Arbitrary code execution in Animal Crossing has been something I’ve been interested in finding for some time now. After James Chambers informed me about the PAT tag for the NES emulator, which could possibly allow for arbitrary writes to RAM, I had to investigate more. James also mentioned that due to certain restrictions, we could only write a portion of RAM rather than all of it. Writes were also limited in size. He theorized the best way to get around these limitations would be by creating a custom loader. With this knowledge in hand, I set out to do just that.

The basic idea that I had for the loader was simple. Treat the NES ROM as data itself, rather than a ROM. The loader would simply copy the NES ROM Data to a specified location in RAM. The next thing I had to consider were the limitations. Specifically, the ROM loader had to fulfill the following things:

• It must be written to memory between 0x80000000 and 0x807FFFFF. This is the write address limitation I mentioned earlier.
• It must be no larger than 251 bytes in size, as the tag responsible for patching used four bytes for other information.

#### A Deeper Look at the Limitations

Let’s take a break for a moment to breakdown why the limitations mentioned above exist. First, let’s look at the write address limitation. The GameCube’s main RAM is 24 megabytes in size, and starts at 0x80000000. This makes the effective address range 0x80000000 - 0x817FFFFF. So why can the tag only patch to a third of that address? The answer lies in the code responsible for calculating the write address. Let’s take a look at that code:

Taking the above code into account, we can see there are four cases that determine how the write address is calcuated. The first one checks if the PAT type is 3. If so, it will clear the address entirely, resetting any address we had before.

The second one checks if the type is 2. If so, it’ll take the next two bytes after the PAT type and use that as a 16 bit value to add to the current patch address.

The third one checks if the type is 9. If so, it takes the next two bytes and shifts it left by four, which is the same as multiplying by 16, and adds that to the current patch address.

The final case checks if the type is between 0x80 and 0xFF. If so, it adds the type to 0x7F80, and shifts it left by 16, then adds the 16 bit value to that. This is where the write problem stems from. Let’s look at what would happen if we set the PAT type to 0xFF and use 0xFFFF as the 16 bit add value!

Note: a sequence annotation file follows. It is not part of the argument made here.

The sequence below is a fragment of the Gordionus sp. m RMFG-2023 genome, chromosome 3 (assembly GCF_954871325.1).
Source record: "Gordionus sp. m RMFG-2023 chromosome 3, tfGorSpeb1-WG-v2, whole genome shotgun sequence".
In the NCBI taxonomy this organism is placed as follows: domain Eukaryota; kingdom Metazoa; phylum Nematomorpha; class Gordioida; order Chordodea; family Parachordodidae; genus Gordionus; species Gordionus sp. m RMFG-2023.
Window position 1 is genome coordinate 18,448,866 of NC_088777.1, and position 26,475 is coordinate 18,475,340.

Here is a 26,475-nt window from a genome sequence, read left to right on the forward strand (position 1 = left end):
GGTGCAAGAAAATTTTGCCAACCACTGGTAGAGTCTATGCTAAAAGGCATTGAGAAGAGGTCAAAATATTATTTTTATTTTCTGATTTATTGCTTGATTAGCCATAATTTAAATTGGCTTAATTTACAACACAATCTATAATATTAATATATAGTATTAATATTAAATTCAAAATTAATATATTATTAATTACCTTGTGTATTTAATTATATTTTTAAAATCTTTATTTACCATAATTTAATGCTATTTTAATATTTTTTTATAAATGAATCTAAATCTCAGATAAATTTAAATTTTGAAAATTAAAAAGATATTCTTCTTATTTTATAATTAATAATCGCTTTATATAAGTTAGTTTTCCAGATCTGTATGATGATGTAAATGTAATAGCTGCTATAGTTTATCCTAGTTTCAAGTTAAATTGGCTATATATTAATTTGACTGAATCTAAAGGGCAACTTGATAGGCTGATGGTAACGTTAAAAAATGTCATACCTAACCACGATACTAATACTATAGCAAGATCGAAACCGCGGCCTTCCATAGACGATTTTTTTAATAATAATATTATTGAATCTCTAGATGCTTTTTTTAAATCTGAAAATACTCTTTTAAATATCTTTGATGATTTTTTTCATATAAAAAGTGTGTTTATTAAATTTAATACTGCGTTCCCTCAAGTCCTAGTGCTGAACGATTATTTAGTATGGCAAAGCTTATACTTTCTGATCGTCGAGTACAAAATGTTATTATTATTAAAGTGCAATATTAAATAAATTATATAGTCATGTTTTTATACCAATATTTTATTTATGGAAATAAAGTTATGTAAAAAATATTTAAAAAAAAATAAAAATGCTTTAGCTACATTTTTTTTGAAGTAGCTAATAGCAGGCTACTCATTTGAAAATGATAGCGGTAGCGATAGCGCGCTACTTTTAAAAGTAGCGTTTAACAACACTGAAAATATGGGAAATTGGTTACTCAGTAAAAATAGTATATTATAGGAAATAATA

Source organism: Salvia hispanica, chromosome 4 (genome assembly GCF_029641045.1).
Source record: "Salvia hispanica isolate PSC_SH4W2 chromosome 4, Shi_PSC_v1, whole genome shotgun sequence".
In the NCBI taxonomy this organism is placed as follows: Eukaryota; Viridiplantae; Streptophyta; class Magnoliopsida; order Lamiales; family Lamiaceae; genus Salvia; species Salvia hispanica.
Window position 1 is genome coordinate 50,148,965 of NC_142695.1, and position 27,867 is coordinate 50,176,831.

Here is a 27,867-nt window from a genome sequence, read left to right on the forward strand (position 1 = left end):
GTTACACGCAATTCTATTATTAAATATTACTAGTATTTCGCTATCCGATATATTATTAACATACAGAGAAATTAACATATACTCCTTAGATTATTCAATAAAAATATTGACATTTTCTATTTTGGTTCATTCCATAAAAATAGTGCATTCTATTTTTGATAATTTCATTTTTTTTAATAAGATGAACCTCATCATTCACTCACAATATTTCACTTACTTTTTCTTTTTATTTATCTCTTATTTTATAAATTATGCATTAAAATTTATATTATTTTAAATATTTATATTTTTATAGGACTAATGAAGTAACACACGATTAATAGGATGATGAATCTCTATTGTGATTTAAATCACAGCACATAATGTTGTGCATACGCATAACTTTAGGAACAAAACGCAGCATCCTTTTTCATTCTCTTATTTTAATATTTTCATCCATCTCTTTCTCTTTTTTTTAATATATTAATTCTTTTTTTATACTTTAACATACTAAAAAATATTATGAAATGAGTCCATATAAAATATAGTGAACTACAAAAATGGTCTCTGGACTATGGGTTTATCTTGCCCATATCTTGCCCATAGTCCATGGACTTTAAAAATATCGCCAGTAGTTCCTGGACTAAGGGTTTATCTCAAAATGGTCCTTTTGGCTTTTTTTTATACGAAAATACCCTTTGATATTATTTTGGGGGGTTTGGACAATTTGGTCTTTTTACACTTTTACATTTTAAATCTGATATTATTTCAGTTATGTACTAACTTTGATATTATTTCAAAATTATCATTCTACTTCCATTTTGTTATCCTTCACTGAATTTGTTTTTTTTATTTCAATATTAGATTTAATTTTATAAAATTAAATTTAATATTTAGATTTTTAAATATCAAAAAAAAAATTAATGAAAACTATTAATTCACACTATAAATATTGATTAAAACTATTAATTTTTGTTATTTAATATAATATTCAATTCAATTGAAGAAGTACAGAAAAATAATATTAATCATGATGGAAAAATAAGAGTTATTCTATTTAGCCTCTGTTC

The equation ends up looking like this:

((0x7F80 + 0xFF) « 16) + 0xFFFF

That then becomes:

(0x807F « 16) + 0xFFFF

Which becomes:

0x807F0000 + 0xFFFF

Finally, that equates to:

0x807FFFFF

That’s how the maximum address is reached. Great. So we now know for sure we can only write to addressess between 0x80000000 and 0x807FFFFF. What about the write size limitation though? To understand that, we need to take a look at the PAT tag structure:

struct TagPAT {
char Tag[3] = "PAT";
unsigned char Size;
unsigned char Type;
unsigned char CopySize;
unsigned short WriteOffset;
};


Looking at the structure, we can see that there are two bytes responsible for size. The first one, Size, refers to the entire size of the tag data, minus the Tag type that preceeds it. Since it’s a byte, it can be between 0 and 255 (0x00 - 0xFF). The second size value, CopySize, is how many bytes the emulator should copy during patching. Since we know the maximum size the tag can be is 255 bytes, we can just subtract the size of non-patch data in the struct to figure out the maximum copy size. Since the first size isn’t included, we end up with four bytes of data reserved for calculating the write address.

255 - 4 = 251 (0xFF - 0x04 = 0xFB)

So that’s where the maximum patch size of 251 comes from! Now that we know our limitations in depth, we can pick where we’ll write the loader to!

As nice as it’d be to just pick 0x80000000 as the patch loader write address, we need to take caution in where we write it to. The lower addresses in RAM contain important game information and code that would likely crash the game if it was overwritten! Knowing this, I fired up Dolphin Emulator in debug mode, and dumped the game’s RAM while it was running. After a short while of searching, I found a large enough section of unused RAM located at 0x80003640.

Now that we’ve got an address to write the loader to, we can finally get to writing it.

Since we have limited space, the best language choice for programming the patch loader is PowerPC Assembly. Now that the language has been decided, a standard header for reading the fake NES ROM data would need to be decided on. Originally, I considered just reading data until the first zero byte was hit and then stopping. I ultimately decided against that, as it was very inflexible. I settled on having the NES ROM have a header structure like so:

struct NESROMPatchHeader{
unsigned int PatchSize;
unsigned int IsExecutable;
};


Let’s break down what each value in the header is for.

WriteAddress is the absolute address in RAM to begin writing to. It can be anywhere in the full RAM range of 0x80000000 to 0x817FFFFF.